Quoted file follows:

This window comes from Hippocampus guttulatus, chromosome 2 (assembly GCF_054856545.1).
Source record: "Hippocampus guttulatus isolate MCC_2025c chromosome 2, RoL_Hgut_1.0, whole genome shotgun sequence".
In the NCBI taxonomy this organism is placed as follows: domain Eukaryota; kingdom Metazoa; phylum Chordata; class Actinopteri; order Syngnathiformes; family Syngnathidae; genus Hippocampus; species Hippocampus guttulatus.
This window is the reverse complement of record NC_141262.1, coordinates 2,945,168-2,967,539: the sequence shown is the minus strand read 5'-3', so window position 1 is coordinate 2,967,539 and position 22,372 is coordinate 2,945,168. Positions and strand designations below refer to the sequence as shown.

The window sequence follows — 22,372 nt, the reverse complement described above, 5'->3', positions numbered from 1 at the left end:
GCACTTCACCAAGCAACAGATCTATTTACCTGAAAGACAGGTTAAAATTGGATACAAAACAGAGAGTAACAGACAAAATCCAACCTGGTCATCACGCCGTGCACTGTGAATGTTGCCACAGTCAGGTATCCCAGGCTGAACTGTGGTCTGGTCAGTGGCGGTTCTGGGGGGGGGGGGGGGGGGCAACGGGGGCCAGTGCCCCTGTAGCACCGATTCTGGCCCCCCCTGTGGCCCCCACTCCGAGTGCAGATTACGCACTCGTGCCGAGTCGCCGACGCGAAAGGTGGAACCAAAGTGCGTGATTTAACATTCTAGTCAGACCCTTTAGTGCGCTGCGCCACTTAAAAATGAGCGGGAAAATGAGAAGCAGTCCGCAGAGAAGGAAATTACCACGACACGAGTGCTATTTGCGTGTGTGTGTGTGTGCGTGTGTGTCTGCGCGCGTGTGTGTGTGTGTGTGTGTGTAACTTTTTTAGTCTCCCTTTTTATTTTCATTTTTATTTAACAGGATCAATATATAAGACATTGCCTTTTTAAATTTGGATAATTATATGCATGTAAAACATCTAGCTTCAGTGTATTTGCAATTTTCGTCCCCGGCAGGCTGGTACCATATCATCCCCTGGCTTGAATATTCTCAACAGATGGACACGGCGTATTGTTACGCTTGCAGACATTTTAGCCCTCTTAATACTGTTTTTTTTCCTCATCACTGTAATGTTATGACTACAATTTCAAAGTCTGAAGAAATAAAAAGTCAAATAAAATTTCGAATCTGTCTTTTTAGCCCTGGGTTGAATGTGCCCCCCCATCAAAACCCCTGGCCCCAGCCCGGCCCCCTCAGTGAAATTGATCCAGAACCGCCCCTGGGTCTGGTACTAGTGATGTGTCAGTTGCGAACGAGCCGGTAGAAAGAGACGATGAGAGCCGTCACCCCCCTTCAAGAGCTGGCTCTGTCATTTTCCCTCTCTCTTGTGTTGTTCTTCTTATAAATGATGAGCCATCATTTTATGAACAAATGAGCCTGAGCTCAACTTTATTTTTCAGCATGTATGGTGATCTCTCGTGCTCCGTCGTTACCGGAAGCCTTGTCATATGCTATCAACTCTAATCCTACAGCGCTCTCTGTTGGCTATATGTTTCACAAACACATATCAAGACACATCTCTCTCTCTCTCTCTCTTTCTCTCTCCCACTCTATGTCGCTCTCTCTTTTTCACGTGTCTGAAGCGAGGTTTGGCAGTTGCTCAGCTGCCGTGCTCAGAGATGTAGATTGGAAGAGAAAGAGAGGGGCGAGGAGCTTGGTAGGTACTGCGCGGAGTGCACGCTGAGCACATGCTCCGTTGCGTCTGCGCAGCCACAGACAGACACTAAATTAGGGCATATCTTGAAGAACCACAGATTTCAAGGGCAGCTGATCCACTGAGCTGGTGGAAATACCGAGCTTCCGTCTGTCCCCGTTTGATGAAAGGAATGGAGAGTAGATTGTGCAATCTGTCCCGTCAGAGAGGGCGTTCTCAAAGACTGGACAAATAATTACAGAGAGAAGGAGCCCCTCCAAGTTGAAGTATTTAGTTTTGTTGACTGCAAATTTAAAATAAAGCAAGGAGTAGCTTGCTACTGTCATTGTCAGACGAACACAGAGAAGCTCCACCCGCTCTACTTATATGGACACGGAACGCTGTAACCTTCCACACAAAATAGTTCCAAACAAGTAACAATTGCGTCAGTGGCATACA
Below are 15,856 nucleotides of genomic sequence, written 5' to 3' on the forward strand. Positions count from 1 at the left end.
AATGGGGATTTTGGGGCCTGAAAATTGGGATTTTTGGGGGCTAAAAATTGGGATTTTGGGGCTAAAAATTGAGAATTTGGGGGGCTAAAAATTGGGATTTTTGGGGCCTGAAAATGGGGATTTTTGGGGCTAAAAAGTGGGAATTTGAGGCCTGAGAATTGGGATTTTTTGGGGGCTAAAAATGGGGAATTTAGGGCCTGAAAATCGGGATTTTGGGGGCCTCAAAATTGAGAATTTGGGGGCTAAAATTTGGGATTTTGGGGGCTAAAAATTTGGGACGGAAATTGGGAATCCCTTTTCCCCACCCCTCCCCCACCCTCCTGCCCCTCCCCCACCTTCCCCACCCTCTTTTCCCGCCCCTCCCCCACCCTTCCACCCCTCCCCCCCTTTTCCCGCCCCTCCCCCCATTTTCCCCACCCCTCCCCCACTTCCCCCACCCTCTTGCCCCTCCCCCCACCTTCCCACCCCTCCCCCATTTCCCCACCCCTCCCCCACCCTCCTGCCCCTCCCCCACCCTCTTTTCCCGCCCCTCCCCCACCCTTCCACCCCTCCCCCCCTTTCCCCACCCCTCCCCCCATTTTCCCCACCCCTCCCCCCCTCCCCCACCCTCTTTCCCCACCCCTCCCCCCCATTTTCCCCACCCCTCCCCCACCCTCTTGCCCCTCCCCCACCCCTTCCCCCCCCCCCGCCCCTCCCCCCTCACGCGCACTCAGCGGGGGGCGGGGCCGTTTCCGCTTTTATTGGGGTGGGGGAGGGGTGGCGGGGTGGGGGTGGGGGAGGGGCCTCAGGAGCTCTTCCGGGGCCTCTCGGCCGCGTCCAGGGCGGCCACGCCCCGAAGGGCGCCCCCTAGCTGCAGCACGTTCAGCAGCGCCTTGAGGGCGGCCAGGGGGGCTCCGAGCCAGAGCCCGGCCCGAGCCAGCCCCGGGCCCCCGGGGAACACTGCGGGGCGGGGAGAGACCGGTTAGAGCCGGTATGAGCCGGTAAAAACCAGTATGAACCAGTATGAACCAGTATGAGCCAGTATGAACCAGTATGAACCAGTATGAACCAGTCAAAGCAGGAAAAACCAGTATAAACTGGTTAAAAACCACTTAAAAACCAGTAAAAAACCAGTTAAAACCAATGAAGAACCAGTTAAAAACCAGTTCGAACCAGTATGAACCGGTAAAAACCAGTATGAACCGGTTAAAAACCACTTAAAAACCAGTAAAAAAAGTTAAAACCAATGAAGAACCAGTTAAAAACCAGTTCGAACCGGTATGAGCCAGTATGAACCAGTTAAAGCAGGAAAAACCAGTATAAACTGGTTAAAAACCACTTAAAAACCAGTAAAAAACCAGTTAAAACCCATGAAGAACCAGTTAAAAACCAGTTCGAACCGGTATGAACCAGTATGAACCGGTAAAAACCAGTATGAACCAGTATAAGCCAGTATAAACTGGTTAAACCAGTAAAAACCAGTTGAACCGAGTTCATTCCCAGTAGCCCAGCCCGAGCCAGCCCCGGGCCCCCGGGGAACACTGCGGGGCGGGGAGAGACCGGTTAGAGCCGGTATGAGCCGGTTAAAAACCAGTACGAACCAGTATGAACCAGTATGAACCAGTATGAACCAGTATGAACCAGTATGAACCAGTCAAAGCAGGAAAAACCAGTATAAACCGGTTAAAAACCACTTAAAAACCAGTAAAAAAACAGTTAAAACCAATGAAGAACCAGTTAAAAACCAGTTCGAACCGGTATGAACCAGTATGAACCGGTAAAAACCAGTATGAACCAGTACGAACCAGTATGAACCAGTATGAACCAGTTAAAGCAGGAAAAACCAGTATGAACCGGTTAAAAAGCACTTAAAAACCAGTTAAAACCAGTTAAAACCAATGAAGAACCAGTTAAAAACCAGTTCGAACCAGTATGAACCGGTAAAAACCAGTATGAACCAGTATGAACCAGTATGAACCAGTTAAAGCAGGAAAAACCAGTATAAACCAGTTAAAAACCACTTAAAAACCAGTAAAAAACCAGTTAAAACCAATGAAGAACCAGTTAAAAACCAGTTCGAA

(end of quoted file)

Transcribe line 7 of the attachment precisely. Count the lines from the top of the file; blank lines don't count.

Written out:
Below are 15,856 nucleotides of genomic sequence, written 5' to 3' on the forward strand. Positions count from 1 at the left end.